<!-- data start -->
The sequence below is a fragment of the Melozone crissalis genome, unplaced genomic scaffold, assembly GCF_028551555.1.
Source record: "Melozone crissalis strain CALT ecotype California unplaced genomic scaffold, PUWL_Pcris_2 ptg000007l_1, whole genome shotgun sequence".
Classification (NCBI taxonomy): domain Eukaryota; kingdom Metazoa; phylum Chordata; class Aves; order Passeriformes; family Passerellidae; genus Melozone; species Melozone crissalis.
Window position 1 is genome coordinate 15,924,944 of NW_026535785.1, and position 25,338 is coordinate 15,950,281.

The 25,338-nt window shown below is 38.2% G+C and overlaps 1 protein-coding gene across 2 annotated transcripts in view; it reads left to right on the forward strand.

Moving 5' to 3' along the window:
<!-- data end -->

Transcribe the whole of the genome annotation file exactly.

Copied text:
The sequence below is a fragment of the Melozone crissalis genome, unplaced genomic scaffold, assembly GCF_028551555.1.
Source record: "Melozone crissalis strain CALT ecotype California unplaced genomic scaffold, PUWL_Pcris_2 ptg000007l_1, whole genome shotgun sequence".
Classification (NCBI taxonomy): domain Eukaryota; kingdom Metazoa; phylum Chordata; class Aves; order Passeriformes; family Passerellidae; genus Melozone; species Melozone crissalis.
Window position 1 is genome coordinate 15,924,944 of NW_026535785.1, and position 25,338 is coordinate 15,950,281.

The 25,338-nt window shown below is 38.2% G+C and overlaps 1 protein-coding gene across 2 annotated transcripts in view; it reads left to right on the forward strand.

Moving 5' to 3' along the window: